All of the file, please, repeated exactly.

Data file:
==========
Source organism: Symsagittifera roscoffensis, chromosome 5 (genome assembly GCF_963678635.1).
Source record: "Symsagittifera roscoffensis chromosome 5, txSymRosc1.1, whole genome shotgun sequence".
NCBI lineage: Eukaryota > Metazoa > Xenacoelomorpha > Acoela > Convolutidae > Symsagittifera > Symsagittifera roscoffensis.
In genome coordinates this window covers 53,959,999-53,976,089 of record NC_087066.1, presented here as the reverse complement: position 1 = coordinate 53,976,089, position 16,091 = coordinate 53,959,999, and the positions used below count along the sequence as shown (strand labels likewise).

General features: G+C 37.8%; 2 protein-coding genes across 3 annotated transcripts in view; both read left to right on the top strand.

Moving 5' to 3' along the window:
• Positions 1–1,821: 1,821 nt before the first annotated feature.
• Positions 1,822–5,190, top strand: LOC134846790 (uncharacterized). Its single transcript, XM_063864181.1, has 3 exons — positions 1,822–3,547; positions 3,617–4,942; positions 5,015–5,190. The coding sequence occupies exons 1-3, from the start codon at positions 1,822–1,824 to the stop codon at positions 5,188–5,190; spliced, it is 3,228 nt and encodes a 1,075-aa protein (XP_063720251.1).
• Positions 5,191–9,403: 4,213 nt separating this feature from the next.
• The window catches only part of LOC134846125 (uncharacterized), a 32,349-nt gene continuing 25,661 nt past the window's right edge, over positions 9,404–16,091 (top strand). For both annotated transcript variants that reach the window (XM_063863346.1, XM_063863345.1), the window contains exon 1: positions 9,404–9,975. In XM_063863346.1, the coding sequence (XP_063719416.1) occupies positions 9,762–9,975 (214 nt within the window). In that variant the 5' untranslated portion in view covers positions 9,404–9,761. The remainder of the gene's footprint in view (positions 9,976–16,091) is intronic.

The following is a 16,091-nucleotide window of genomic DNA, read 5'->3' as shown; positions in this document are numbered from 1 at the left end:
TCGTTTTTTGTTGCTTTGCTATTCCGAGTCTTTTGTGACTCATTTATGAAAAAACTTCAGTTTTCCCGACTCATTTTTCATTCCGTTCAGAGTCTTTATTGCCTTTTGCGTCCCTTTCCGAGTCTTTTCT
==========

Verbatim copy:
Source organism: Symsagittifera roscoffensis, chromosome 5 (genome assembly GCF_963678635.1).
Source record: "Symsagittifera roscoffensis chromosome 5, txSymRosc1.1, whole genome shotgun sequence".
NCBI lineage: Eukaryota > Metazoa > Xenacoelomorpha > Acoela > Convolutidae > Symsagittifera > Symsagittifera roscoffensis.
In genome coordinates this window covers 53,959,999-53,976,089 of record NC_087066.1, presented here as the reverse complement: position 1 = coordinate 53,976,089, position 16,091 = coordinate 53,959,999, and the positions used below count along the sequence as shown (strand labels likewise).

General features: G+C 37.8%; 2 protein-coding genes across 3 annotated transcripts in view; both read left to right on the top strand.

Moving 5' to 3' along the window:
• Positions 1–1,821: 1,821 nt before the first annotated feature.
• Positions 1,822–5,190, top strand: LOC134846790 (uncharacterized). Its single transcript, XM_063864181.1, has 3 exons — positions 1,822–3,547; positions 3,617–4,942; positions 5,015–5,190. The coding sequence occupies exons 1-3, from the start codon at positions 1,822–1,824 to the stop codon at positions 5,188–5,190; spliced, it is 3,228 nt and encodes a 1,075-aa protein (XP_063720251.1).
• Positions 5,191–9,403: 4,213 nt separating this feature from the next.
• The window catches only part of LOC134846125 (uncharacterized), a 32,349-nt gene continuing 25,661 nt past the window's right edge, over positions 9,404–16,091 (top strand). For both annotated transcript variants that reach the window (XM_063863346.1, XM_063863345.1), the window contains exon 1: positions 9,404–9,975. In XM_063863346.1, the coding sequence (XP_063719416.1) occupies positions 9,762–9,975 (214 nt within the window). In that variant the 5' untranslated portion in view covers positions 9,404–9,761. The remainder of the gene's footprint in view (positions 9,976–16,091) is intronic.

The following is a 16,091-nucleotide window of genomic DNA, read 5'->3' as shown; positions in this document are numbered from 1 at the left end:
TCGTTTTTTGTTGCTTTGCTATTCCGAGTCTTTTGTGACTCATTTATGAAAAAACTTCAGTTTTCCCGACTCATTTTTCATTCCGTTCAGAGTCTTTATTGCCTTTTGCGTCCCTTTCCGAGTCTTTTCT